|Date of birth||9 November 1977|
|Place of birth||Neuhaus am Rennweg, Germany|
|Height||1.75 m (5 ft 9 in)|
|FSV Zwickau (Manager)|
|1988–1991||BSG Mikroelektronik Neuhaus|
|1991–1995||FC Carl Zeiss Jena|
|1995–1998||FC Carl Zeiss Jena||21||(0)|
|2003–2004||FSV Mainz 05 II||30||(3)|
|2004–2011||FC Carl Zeiss Jena||161||(24)|
|* Senior club appearances and goals counted for the domestic league only.
† Appearances (Goals).
Ziegner began his career with Carl Zeiss Jena, joining the club from amateur club BSG Mikroelektronik Neuhaus at aged 13. He was part of a successful Jena youth team alongside Robert Enke and Mario Kanopa and was capped by the Germany youth team. He made his first-team debut in September 1995 in a 2. Bundesliga match, and made a further twenty appearances over the following three seasons, leaving the club in 1998 after they'd been relegated to the Regionalliga Nordost.
Ziegner, along with Jena team-mates Heiko Cramer and Frank Nierlich, joined FSV Zwickau, who had been relegated to the same level. Zwickau finished in fourth place in Ziegner's first season, but started the following season badly: the Regionalliga was being restructured, and only the top seven teams would avoid relegation. Zwickau's poor start to the season made this almost impossible, and so there was a mass exodus of players during the season - Ziegner was one of the players to leave, returning to the 2. Bundesliga to sign for Stuttgarter Kickers. Zwickau finished the season bottom of the table.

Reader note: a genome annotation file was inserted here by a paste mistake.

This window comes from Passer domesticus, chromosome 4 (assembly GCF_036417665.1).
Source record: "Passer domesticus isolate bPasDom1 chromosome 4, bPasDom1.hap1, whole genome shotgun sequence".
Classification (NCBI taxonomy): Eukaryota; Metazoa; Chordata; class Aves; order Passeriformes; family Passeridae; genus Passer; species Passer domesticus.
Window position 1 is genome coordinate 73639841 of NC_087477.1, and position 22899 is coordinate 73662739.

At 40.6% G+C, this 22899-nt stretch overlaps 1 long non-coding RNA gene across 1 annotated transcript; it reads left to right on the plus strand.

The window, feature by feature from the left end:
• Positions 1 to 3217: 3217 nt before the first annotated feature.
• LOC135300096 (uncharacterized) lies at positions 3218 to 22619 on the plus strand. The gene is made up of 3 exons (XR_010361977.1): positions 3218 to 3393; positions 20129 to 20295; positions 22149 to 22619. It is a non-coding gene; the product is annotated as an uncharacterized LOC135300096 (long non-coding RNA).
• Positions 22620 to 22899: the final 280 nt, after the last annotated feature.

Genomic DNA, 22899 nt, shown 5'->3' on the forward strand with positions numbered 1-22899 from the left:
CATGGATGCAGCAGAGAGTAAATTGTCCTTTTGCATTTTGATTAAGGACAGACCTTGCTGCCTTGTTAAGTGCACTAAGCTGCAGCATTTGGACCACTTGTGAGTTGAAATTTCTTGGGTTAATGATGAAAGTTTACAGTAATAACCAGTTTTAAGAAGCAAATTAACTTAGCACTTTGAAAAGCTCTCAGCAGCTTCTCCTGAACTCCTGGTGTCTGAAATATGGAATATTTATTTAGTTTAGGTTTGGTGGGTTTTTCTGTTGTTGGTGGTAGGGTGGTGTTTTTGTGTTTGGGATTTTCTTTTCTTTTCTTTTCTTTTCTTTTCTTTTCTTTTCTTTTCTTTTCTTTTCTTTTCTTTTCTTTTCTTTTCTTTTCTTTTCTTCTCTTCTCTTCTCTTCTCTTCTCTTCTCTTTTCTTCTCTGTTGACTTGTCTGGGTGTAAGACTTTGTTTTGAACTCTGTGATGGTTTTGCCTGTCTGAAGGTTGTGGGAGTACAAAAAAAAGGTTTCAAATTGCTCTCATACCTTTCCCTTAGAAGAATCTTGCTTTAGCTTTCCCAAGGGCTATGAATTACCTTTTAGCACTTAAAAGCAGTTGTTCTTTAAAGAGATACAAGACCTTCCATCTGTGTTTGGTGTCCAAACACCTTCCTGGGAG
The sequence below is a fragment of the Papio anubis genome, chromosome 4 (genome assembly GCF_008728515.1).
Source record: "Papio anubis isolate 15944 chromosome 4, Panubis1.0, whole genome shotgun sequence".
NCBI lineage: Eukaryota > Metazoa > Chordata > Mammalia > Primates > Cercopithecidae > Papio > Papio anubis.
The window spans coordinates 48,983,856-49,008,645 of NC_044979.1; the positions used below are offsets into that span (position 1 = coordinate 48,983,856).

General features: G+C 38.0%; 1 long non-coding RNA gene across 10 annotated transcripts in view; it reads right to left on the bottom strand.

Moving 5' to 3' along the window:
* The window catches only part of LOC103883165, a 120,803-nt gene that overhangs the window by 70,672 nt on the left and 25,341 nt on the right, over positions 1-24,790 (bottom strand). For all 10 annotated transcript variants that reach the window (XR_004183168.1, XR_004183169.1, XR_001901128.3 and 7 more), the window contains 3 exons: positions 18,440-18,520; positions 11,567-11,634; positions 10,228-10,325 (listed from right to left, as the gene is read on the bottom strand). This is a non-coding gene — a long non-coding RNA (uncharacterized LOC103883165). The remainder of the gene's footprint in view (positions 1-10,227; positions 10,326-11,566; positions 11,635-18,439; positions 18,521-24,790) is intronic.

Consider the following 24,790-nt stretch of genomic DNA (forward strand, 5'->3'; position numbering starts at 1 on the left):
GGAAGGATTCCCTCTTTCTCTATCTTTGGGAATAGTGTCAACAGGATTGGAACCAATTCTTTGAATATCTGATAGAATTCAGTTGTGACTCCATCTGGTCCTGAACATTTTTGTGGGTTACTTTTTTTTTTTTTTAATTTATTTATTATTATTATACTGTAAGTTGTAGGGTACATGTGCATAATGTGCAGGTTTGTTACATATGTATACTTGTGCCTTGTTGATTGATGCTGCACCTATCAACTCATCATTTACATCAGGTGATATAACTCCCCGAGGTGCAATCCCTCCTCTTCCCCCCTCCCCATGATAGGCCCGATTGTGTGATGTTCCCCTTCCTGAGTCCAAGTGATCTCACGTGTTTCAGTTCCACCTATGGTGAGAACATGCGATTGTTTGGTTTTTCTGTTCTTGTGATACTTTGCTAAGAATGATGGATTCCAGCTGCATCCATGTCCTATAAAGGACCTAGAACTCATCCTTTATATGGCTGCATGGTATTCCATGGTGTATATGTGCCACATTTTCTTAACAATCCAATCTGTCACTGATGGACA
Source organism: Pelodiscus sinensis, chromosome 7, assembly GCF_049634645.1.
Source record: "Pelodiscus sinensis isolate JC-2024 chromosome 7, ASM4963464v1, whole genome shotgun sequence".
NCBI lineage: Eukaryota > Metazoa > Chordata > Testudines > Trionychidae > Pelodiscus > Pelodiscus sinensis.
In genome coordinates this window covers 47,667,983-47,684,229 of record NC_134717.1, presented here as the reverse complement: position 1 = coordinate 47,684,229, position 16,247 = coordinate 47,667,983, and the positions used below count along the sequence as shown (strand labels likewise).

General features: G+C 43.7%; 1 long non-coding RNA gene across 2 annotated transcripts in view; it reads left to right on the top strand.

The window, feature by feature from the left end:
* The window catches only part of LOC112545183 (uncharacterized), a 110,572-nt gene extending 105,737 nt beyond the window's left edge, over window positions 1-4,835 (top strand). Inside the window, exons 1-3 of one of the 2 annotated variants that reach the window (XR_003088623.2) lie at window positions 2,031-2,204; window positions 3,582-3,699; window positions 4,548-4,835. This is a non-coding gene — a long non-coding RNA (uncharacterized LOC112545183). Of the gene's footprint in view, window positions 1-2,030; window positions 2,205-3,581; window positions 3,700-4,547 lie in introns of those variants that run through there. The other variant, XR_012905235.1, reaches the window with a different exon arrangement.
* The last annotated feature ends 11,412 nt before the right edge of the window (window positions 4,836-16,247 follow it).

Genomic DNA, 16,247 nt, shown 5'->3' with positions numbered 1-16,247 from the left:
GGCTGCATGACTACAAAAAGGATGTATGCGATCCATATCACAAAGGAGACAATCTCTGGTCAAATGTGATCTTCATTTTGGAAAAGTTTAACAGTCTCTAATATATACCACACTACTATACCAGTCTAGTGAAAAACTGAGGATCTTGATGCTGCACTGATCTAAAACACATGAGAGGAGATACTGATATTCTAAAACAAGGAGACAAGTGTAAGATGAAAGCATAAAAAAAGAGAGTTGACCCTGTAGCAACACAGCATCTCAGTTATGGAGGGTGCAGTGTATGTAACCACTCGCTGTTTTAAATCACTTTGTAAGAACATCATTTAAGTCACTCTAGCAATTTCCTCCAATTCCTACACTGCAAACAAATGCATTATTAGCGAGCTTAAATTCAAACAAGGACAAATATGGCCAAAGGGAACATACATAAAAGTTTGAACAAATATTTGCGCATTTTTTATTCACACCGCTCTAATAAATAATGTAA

Ziegner spent eighteen months at Kickers, the highlight being a DFB-Pokal tie in which they took Bundesliga side Werder Bremen to extra time, before losing 2–1. The following season ended in relegation, though, so in July 2001 Ziegner returned to his native Thuringia, signing for Rot-Weiß Erfurt of the Regionalliga Süd. After two successful seasons with Erfurt, he signed for second division side FSV Mainz 05, but didn't make a first-team appearance in his year with the club, mainly playing for the reserve team. At the end of the 2003–04 season, he left Mainz to return to Carl Zeiss Jena, who were by now in the fourth-tier NOFV-Oberliga Süd.
Ziegner missed just one game in the 2004–05 season, scoring nine goals as Jena won the division, and beat MSV Neuruppin in the playoff to earn promotion to the Regionalliga Nord. Another promotion followed immediately: Ziegner scored eight goals in 31 appearances as Jena finished second, behind Rot-Weiss Essen, returning to the 2. Bundesliga after an eight-year absence. An injury in an August match against 1. FC Köln caused Ziegner to miss much of the 2006–07 season, and the following year his 24 appearances couldn't prevent the club being relegated back to the third tier, now in the form of a national 3. Liga. He played a further three years for the club at this level, but was dropped from the team near the end of the 2010–11 season, and left the club in June 2011. He joined FSV Zwickau for a second spell, helping them win the NOFV-Oberliga Süd title, and promotion to the revived Regionalliga Nordost. He retired at the end of the 2011–12 season, and was appointed as Zwickau's manager.
- "German player banned for racism". BBC. 2008-10-28. Retrieved 2008-10-28.